And therein lies the problem. As a community, we’re used to politicians calling our medium “murder simulators,” and having madmen like Norway shooter Anders Behring Breivik make dubious claims about “training” for his spree with Modern Warfare 2. While we know this is absurd, there are plenty of people that don’t understand the difference between a game that’s designed for fun and one that’s designed to simulate real weapons – and some of those people are now making games. After all, we’ve always based our argument on the assumption that no one out there was creating gun training simulators for the civilian market. That’s no longer the case. For the first time in history, the game industry doesn’t have full control over what kinds of games get made. With the rise of the indie scene, the lowered cost to make a game for mobile platforms, and the increasingly mainstream acceptance of games, anyone can now make a game for any purpose. There’s a positive side to this democratization, since it means games like Dys4ia can talk about issues that would never see the light of day in a big-budget project, but it also means TrackingPoint can make the kind of simulator we’ve previously claimed doesn’t exist. And I doubt Precision Hunter Lite will be the last gun simulator we see. Marketers are increasingly looking at gamers as a coveted market since we’re young, technologically savvy, loyal customers and have enough disposable income to buy expensive hardware and software. There’s an idea, perhaps correct and perhaps not, that if companies build a relationship with us in the digital sphere it will cause us to purchase products in the real world.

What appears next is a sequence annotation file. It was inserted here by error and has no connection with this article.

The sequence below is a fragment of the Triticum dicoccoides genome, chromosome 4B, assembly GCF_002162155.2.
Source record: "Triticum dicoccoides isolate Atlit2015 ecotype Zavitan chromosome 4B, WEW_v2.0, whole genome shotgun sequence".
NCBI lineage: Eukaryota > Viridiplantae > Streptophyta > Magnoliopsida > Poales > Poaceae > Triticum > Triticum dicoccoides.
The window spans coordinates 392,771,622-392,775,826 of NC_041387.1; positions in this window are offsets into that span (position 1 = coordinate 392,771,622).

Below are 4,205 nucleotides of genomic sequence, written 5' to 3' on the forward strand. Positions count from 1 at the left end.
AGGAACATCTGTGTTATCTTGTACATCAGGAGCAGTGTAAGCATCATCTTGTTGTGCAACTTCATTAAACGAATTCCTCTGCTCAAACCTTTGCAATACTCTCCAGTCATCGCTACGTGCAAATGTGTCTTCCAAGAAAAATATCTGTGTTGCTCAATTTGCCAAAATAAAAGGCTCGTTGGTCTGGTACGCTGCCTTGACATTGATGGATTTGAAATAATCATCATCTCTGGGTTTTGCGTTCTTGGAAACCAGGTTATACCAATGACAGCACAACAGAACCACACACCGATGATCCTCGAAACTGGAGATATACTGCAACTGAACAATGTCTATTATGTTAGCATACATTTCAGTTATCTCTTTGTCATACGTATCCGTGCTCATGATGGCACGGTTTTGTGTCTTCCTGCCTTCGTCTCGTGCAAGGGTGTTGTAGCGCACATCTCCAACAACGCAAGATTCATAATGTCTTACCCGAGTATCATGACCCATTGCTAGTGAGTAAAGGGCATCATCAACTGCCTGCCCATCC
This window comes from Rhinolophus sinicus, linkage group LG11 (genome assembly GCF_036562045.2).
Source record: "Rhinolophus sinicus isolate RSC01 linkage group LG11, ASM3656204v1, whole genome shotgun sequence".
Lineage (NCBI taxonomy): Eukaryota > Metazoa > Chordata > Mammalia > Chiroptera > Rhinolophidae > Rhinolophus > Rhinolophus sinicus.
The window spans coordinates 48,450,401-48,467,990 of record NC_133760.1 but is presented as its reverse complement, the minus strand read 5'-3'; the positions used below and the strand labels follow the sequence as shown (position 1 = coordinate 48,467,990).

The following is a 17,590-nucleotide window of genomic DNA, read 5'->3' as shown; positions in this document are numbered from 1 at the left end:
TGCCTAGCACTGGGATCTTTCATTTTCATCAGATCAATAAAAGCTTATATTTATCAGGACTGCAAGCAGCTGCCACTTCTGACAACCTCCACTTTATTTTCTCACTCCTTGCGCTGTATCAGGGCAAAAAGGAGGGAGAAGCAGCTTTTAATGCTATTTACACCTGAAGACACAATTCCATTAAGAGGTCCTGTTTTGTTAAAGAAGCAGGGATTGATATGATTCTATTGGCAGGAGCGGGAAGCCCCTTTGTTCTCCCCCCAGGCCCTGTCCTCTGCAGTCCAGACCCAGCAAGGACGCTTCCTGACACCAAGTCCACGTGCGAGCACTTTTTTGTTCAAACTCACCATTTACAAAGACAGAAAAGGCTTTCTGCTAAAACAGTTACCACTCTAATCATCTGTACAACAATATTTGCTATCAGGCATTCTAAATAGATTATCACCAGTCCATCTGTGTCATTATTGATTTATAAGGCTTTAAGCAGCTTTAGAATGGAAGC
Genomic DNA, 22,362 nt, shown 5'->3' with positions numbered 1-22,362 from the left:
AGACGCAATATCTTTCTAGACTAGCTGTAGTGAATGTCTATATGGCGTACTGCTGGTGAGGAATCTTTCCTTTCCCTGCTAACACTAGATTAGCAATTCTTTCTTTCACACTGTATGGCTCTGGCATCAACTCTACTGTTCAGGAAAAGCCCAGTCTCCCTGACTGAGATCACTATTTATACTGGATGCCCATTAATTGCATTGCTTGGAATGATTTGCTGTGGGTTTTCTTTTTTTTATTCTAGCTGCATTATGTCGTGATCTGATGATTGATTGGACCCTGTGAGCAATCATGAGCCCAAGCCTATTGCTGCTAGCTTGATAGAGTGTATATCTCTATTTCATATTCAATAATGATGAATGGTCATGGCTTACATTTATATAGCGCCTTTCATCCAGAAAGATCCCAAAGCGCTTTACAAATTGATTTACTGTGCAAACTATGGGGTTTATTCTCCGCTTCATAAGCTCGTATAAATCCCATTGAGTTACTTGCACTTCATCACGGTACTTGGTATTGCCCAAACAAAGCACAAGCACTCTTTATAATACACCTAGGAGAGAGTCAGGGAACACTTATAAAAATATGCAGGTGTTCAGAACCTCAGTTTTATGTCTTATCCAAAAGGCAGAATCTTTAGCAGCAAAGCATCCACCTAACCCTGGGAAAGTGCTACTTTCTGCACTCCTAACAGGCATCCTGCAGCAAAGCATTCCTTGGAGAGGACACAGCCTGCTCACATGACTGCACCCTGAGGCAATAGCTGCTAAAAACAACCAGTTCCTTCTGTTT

And it’s not gone unnoticed how many modern games revolve around guns. While I’m uncomfortable their tactics, I don’t exactly blame TrackingPoint for blurring the line between games and reality. Coming from an outside perspective, I doubt they understand the subtleties of how the gaming community views the relationship between digital guns and real guns – namely, that the two should cross over as little as possible. The reason most of us feel comfortable with digital violence is that it takes place separately from reality, safe within the confines of our flatscreens and computer monitors. When those two worlds merge, whether by simulating real gun optics on an iPhone or aiming a real hunting rifle downrange at mechs, it creates a palpable sense of disquiet. TrackingPoint didn’t intend to spur this discomfort – they just wanted a cool way to sell their rifle – but their advertising is emblematic of companies that dive into the gaming sphere without first understanding its internal politics. For good or ill, we’re going to see more games in the future developed by corporations to feature their products, and some of these will conflict with how gaming culture sees itself, and will shape how the outside world sees us as well.
Was it fun to shoot at mechs with a sniper rifle? Definitely. I can’t fault TrackingPoint for understanding the appeal. But as I looked down those costly optics, I felt my back tense up as I thought: Please don’t let a madman kill someone with this gun, because if he did, and trained for the murder on the iPad, we’re all in serious trouble.
Robert Rath is a freelance writer, novelist, and researcher based in Austin, Texas. You can follow his exploits at RobWritesPulp.com or on Twitter at @RobWritesPulp.